All entries for Wednesday 29 October 2008
October 29, 2008
Thank goodness for our election laws.
Tonight, Barack Obama will straddle three national TV networks to tell the American people what he will do for them.
It’s an interesting idea, but could it spectacularly backfire?
The backlash has already begun, with Obama’s ten-year-old daughter Malia. She asked her mum: “Are you going to interrupt my TV?”. She was reassured the broadcast wouldn’t be going out on the Disney Channel.
But it will be going out on Fox, NBC, CBS, MSNBC, Univision, BET and TV One.
Fox has had to push back a major sporting fixture to avoid a clash with the Obamathon.
He’s also appearing on tonight’s The Daily Show – an appearance I’ll definitely be checking tomorrow on More4 – as well as doing several big interviews over the next couple of days.
Obama isn’t so much going for blanket coverage, as suffocation.
There’s a real danger that the 30-minute broadcast will come across as arrogant.
McCain’s already jumped on it, saying: “No one will delay the World Series with an infomercial when I’m president”.
The piece is apparently high on ‘Americana’ – flags, strings and Presidential imagery.
But why’s he spending $6m on broadcasting it when it’d still get millions of views if he stuck it on YouTube?
The polls are apparently beginning to tighten – could one last burst of arrogance pop the bubble?
(He’s already joked about his face being on Mount Rushmore!)
Love the last line.
What exactly is the problem with Sachsgate – the abusive message left on Andrew Sachs’ answerphone, or the use of the ‘F’ word on a public service radio station?
If it’s the latter, then there’s a big debate to be had.
Swearing on TV (and actually not radio, so much) has exploded over the past few years.
The Brand/Ross affair went out at night on a radio station listened to almost exclusively by adults.
On the other hand, Jamie Oliver’s Ministry of Food programme was jam-packed with f-words, c-words and other verbal vomit.
For a programme that’s trying to appeal to as many people as possible – families especially – how is that a good idea?
I think the 9pm watershed should be scrapped – swearing, offensive behaviour, sex, drugs and alcohol should be shown or not shown depending on who the audience really is, not just when the programme’s shown.
Ministry of Food was the sort of programme that should have been played in schools – with the kind of language that Channel 4 left in, it never will be.
Listening to BBC Radio 5 Live, it’s interesting how people who support Brand and Ross are flooding out of the woodwork now they’ve been suspended. I’m on their side, I have to say.
The Republicans have been facing an uphill battle ever since George W. Bush won the 2004 election.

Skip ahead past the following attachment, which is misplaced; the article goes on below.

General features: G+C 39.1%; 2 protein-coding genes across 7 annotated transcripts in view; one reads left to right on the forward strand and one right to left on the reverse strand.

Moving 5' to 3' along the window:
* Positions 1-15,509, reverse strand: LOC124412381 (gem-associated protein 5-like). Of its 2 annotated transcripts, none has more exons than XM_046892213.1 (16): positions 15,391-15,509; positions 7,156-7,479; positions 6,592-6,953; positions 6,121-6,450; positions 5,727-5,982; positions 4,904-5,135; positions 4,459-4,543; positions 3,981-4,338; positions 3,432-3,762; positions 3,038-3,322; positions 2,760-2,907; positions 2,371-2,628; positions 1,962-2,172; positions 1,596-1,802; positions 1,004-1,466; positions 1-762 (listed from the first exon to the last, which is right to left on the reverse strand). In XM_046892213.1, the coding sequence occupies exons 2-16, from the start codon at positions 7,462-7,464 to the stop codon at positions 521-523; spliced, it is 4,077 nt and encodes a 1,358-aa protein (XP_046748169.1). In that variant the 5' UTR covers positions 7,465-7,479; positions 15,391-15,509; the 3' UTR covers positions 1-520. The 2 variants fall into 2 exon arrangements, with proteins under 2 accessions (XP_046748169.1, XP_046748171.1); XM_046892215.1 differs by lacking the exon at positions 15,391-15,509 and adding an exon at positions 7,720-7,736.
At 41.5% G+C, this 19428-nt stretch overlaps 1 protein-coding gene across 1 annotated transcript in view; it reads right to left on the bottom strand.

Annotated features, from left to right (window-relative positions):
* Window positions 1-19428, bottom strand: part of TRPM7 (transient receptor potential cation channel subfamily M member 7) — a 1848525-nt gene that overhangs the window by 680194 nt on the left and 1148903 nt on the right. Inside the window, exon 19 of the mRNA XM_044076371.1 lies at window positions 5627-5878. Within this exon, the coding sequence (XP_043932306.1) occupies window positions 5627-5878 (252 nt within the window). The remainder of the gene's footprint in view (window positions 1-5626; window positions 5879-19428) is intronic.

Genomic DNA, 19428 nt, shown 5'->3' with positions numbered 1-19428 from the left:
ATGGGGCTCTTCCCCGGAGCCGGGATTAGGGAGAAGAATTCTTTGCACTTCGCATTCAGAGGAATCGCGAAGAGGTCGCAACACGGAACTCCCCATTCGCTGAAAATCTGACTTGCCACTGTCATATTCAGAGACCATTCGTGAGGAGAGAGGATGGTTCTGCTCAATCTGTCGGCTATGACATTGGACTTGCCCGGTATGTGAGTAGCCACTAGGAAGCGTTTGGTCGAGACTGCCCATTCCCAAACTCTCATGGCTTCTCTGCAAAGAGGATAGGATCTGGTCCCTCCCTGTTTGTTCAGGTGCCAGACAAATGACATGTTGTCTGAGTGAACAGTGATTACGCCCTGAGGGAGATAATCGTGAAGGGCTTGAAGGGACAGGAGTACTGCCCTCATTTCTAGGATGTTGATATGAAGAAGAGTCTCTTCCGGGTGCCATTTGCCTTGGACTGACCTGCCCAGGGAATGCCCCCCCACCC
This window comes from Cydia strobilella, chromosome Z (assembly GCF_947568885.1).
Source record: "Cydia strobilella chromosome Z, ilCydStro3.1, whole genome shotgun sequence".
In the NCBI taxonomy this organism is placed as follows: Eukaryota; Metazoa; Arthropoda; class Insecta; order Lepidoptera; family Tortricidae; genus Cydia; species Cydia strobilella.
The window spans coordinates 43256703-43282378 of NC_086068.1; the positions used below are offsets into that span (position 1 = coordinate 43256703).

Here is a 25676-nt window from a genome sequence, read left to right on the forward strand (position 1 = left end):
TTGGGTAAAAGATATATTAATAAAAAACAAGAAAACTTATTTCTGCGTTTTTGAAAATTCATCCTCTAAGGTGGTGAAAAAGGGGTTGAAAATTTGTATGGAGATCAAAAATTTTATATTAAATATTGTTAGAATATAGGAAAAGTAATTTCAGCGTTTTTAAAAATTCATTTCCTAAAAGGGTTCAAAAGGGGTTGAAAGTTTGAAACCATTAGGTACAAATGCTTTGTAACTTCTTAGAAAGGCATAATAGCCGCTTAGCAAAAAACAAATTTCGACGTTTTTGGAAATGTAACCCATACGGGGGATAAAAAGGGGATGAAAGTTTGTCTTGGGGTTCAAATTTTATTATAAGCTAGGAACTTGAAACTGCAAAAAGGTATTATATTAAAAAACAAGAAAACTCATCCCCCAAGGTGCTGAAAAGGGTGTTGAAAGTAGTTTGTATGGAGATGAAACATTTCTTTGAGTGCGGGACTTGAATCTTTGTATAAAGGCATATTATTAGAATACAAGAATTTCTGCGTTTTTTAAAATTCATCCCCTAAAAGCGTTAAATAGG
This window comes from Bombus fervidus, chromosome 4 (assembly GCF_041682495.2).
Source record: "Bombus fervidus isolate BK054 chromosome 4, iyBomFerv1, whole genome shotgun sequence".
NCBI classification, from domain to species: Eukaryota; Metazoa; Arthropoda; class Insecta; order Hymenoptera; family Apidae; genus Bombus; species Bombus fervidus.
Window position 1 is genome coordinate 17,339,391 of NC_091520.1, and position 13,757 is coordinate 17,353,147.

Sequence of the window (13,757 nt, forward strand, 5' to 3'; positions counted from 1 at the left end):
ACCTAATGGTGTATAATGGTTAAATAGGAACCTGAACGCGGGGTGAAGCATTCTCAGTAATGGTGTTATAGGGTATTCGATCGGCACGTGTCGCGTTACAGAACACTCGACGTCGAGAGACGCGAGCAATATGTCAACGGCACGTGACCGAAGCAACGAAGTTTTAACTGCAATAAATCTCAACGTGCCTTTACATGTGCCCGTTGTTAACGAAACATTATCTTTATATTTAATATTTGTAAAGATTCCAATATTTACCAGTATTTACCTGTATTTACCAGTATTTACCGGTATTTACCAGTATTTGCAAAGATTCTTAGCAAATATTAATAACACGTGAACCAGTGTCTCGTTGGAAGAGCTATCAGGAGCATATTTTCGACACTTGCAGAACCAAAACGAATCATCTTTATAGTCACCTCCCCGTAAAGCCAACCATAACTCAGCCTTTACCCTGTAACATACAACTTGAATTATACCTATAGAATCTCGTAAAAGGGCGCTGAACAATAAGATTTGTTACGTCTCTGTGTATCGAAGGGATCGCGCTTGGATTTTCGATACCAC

The media hunt as a pack, and the collective pendulum has been swinging towards the Democrats for the last two years.
I might have called it just a little bit wrong when I said of Joe Biden: “[calling Obama ‘clean’ will] probably be his only notable contribution to the campaign”, but I wasn’t alone when I predicted whoever won the Democrat primary would take the White House.
But the ease with which Obama has got this far is starting to worry people.
Michael Malone writes that as a journalist, he’s ashamed of the bias shown towards Obama.
While the media has gone through Sarah Palin’s bins, trashed John McCain’s wife Cindy and given anything John’s said little serious attention, Obama and Biden have had it easy.
Malone says it’s not because of journalists, but because their editors have only been selecting – and commissioning – stories which help smooth the wheels of the Obama campaign, and perpetuate the narrative that appeals most.
The media pack loves a good story. America’s first mixed-race President is an incredible one, which everyone (including the British media) have got caught up in. This is only the biggest, most expensive, most anticipated election in decades because of Barack Obama’s colour.
There’s also a slightly more sinister side to this. McCain dying in office would be an enormous story. Obama dying in office would make the death of Princess Diana look like a footnote in history.
No matter what happens, an Obama presidency will bring with it more drama than President Bartlet managed in seven seasons of The West Wing.
A changed dynamic in Congress also appeals to their instincts. It’ll give them a common enemy in just a few months, and a filibuster-proof 60 seats for the Democrats in the Senate means the effective opposition isn’t the Republicans, but the media.
Put simply, if Obama wins next week, it’s the end of business as usual.
And that’s why virtually every newshound is rooting for him.
News coverage of George Bush – in fact his lame duck status – has come about because the media got bored with him. The war in Iraq isn’t working. The war in Iraq isn’t working. The war in Iraq isn’t working. Say it several times, and people get bored of that story. You can change Iraq for ‘financial stimulus package’, ‘healthcare’ or really any other Bush policy, and it becomes tiresome pretty quickly. News coverage of the White House has been minimal since early 2007, when the race for 2008 really began.
The narrative of the past six years has been full of failure. Obama might not have intended to woo the media with it when he came up with his slogan, but change is exactly what they want, never mind the electorate.
The bias in the coverage of this election looks more than likely to help bring that change about.